When dealing with meetings a good question to ask yourself is what is your role in it? Are you the leader or are you just providing your boss's availability?
If you are organizing the meeting, then you are responsible to send the initial email out requesting the participants to attend. You will need to give them as much information as possible so they can make an informed decision about attending. If you know their assistant's email address, I always copy them on this initial request. If you don't have their email address, many bosses will copy their assistants when they reply to the initial request and you should keep a note of that and include them in any follow up emails.
The people invited need to know the purpose of the meeting, you should provide three or four dates and times for the meeting, they need to know who is calling the meeting and why their attendance is needed. Once a date is agreed upon, you will need to book the meeting room, confirm the details with the participants, make sure they have the materials they will need and if the meeting is cancelled, you need to make sure you undo all of the above and cancel the room, notify the participants, re-schedule if necessary, etc. You are the leader in this type of meeting.
If your boss is to be a participant in a meeting then your role is less involved, but you need to follow up nonetheless. If you receive an email for a meeting request, but it doesn't have any information about the purpose of the meeting or information about whether it will be a teleconference or provide the location and time, then those would be good questions to go back with. Once you have all the information, you need to bring it to your boss and ask him or her if they need to attend. If they do then you need to provide the meeting organizer with the times your boss is available and if it is out of town and your boss will not be in that city, you can ask if your boss is able to participate by teleconference and what are the call-in numbers? Once the meeting is organized you should make a note and diarize it a few days before the meeting to follow up to make sure the meeting is still on and that you have received all the materials needed (agenda, background materials, etc.).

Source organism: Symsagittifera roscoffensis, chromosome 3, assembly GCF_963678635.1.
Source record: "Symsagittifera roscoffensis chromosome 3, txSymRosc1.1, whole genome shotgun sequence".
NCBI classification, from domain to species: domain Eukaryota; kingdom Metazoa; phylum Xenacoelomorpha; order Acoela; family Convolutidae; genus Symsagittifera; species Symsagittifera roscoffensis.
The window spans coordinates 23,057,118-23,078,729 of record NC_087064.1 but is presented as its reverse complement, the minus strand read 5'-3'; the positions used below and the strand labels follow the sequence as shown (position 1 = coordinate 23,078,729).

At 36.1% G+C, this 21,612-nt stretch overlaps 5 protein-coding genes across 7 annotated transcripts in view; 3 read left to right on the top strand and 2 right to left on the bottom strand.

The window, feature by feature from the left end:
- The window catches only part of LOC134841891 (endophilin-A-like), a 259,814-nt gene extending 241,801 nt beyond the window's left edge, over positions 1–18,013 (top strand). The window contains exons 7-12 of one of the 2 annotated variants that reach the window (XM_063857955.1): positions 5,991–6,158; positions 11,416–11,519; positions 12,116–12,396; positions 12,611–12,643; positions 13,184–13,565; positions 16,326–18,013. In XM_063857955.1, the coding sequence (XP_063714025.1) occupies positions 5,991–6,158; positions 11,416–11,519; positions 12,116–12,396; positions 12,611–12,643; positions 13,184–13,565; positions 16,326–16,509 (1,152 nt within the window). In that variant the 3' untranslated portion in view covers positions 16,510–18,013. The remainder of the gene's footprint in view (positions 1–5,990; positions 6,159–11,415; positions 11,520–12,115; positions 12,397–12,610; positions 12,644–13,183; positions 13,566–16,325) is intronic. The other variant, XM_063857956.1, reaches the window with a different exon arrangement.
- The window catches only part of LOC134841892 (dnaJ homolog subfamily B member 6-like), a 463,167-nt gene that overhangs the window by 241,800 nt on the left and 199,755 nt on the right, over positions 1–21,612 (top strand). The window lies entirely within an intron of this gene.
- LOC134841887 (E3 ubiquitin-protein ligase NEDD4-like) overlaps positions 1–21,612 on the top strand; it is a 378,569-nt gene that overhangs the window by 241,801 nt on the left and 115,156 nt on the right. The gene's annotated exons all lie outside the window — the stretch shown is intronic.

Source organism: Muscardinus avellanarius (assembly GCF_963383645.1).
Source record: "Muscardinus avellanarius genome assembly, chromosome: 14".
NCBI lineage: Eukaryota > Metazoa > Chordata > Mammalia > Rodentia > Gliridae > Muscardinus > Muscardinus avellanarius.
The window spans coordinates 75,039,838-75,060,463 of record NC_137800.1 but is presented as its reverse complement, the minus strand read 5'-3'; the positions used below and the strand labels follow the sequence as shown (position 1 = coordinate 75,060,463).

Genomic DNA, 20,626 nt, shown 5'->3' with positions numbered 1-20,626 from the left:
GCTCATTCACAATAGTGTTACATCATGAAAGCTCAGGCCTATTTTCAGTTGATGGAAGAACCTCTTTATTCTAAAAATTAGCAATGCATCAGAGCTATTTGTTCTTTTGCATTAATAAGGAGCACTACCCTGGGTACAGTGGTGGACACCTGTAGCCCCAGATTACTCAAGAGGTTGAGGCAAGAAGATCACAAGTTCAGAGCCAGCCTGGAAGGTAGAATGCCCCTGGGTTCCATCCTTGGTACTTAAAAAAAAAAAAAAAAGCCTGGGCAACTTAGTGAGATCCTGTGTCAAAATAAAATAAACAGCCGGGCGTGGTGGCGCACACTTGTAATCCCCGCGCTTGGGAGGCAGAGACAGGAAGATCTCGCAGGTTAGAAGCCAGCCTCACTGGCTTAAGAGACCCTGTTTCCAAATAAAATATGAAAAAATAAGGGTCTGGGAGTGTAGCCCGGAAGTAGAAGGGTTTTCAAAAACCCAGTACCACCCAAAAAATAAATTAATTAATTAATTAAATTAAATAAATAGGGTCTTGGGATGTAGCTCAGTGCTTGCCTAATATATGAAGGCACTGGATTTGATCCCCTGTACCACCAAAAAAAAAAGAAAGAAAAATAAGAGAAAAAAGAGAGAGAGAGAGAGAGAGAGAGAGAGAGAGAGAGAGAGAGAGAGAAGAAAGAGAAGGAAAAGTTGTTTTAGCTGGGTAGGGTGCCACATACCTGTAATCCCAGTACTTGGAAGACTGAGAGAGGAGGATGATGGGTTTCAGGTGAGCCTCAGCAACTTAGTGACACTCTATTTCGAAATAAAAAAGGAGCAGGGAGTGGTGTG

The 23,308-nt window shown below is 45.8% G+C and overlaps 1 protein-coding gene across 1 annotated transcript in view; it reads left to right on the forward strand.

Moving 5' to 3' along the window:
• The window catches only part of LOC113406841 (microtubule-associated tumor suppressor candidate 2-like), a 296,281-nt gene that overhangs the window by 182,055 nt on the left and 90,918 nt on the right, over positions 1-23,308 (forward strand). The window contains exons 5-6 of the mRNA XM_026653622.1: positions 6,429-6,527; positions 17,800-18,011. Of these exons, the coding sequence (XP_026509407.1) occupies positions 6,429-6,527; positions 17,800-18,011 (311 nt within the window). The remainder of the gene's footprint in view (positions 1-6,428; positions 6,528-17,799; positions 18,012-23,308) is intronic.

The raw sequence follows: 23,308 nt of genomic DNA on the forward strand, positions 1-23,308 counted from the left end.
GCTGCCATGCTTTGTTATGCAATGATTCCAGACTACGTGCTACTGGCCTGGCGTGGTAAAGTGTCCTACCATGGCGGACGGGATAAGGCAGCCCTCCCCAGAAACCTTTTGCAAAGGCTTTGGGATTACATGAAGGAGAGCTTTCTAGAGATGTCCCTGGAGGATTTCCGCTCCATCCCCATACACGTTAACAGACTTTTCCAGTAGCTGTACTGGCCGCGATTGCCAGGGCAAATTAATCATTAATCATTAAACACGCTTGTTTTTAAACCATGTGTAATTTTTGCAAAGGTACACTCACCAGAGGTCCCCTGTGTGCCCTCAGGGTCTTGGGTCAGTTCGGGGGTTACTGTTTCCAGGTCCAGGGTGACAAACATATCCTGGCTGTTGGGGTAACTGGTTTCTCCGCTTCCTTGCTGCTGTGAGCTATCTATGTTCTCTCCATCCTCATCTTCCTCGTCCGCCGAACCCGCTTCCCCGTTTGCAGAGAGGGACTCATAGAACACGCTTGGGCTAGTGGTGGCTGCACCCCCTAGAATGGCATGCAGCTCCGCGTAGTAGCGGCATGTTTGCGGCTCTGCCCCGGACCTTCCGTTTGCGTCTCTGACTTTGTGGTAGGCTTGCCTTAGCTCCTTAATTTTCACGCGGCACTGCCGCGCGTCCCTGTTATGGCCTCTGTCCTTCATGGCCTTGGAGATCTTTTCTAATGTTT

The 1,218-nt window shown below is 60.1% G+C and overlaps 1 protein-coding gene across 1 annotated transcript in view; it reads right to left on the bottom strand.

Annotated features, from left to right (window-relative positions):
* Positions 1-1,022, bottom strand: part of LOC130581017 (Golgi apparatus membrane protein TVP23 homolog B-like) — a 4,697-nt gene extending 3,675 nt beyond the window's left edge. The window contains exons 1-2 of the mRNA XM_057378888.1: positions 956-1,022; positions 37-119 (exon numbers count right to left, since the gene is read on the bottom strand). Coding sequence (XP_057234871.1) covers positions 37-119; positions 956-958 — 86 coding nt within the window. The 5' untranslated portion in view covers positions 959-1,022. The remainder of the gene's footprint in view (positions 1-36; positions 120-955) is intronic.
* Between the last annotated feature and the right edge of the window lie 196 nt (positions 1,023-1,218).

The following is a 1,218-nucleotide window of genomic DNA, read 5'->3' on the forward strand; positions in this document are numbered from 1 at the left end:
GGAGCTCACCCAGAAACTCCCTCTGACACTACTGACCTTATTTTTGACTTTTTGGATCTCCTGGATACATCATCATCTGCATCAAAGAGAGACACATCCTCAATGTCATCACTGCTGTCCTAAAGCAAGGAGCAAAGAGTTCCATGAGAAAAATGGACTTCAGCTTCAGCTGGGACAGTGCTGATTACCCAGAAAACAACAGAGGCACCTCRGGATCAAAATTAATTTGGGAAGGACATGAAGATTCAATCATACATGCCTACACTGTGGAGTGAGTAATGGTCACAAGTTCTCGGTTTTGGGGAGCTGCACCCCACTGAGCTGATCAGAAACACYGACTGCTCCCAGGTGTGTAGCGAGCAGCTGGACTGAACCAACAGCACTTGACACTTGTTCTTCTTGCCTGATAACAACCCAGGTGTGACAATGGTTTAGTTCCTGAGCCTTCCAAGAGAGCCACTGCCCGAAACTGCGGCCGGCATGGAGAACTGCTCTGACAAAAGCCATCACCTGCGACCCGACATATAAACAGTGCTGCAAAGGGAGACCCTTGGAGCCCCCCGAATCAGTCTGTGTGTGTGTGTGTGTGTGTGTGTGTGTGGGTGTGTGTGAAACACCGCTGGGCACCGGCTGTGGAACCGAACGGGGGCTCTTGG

Sometimes your boss will send you an email request for a meeting that they received in their Inbox and ask you to get back to the meeting organizer with his or her available times. In this case, you know right away they want to attend, all you need to do is provide their availability and get any information you are missing such as the location, time and whether it is in person or by teleconference. If the purpose is vague, I usually go back and ask that as well. If you manage your boss's Inbox then one of your roles when you find emails such as this is to ask them if they want to attend and if they would like you to get back to the meeting organizer with their availability and then take it from there.
In my organization we deal with government and many times we will get a request for a meeting with my boss and ask for his availability. I will first check with him to make sure he needs to be at the meeting and if anyone else from our organization needs to attend with him. Once I have all the information then I can get back to the person requesting the meeting to give available times, request the agenda and meeting materials and give the names of the people from our organization who will be attending. My role then becomes the leader, at least as far as internal participants are concerned. I will be the one who needs to make sure to pass along the meeting materials to them and ensure they have all the details about the meeting and if the meeting is cancelled to make sure to notify everyone. You should also ask your boss if a pre-meeting will be needed as oftentimes if they are meeting with the government they want to make sure they are prepared and have all the information they think they are going to need. You will be the one who will have to organize that meeting.
If you know your role in the meeting then it makes it easier to determine what your next steps need to be. If you are ever unsure -- ask! Never be afraid to ask questions.